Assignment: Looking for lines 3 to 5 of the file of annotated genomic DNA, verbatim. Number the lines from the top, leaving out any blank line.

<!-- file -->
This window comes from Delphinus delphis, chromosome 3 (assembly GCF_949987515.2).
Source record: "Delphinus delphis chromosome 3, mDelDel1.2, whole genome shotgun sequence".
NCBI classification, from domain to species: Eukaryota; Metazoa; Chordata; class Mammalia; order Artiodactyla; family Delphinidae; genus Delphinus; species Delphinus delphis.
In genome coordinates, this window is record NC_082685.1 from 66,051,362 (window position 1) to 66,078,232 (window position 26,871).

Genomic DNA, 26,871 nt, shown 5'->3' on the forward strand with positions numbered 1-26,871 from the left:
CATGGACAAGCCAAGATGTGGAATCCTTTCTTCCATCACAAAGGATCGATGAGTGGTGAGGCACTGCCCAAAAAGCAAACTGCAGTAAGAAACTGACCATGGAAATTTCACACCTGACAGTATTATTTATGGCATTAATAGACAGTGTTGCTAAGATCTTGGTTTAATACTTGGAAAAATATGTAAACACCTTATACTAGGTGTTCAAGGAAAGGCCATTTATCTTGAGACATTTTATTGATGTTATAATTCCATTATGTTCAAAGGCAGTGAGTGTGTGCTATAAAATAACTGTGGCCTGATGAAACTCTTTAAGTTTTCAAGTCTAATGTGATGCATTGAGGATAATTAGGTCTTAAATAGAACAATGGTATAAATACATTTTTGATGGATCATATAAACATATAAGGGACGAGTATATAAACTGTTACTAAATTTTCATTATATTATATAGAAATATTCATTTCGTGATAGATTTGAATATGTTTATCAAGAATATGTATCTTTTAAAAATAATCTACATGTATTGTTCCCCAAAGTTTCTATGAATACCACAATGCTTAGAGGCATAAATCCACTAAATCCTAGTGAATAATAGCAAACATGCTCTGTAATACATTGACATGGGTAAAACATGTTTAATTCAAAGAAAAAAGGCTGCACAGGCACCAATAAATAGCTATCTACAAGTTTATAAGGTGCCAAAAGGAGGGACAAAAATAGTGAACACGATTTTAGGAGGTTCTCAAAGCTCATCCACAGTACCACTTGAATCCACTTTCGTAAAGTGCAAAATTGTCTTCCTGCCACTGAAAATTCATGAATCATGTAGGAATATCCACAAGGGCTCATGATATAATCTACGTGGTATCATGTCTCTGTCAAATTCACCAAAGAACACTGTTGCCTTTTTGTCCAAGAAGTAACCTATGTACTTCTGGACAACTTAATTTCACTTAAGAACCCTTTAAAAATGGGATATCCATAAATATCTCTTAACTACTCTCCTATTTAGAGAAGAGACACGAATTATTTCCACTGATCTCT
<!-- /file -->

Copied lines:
NCBI classification, from domain to species: Eukaryota; Metazoa; Chordata; class Mammalia; order Artiodactyla; family Delphinidae; genus Delphinus; species Delphinus delphis.
In genome coordinates, this window is record NC_082685.1 from 66,051,362 (window position 1) to 66,078,232 (window position 26,871).

Genomic DNA, 26,871 nt, shown 5'->3' on the forward strand with positions numbered 1-26,871 from the left: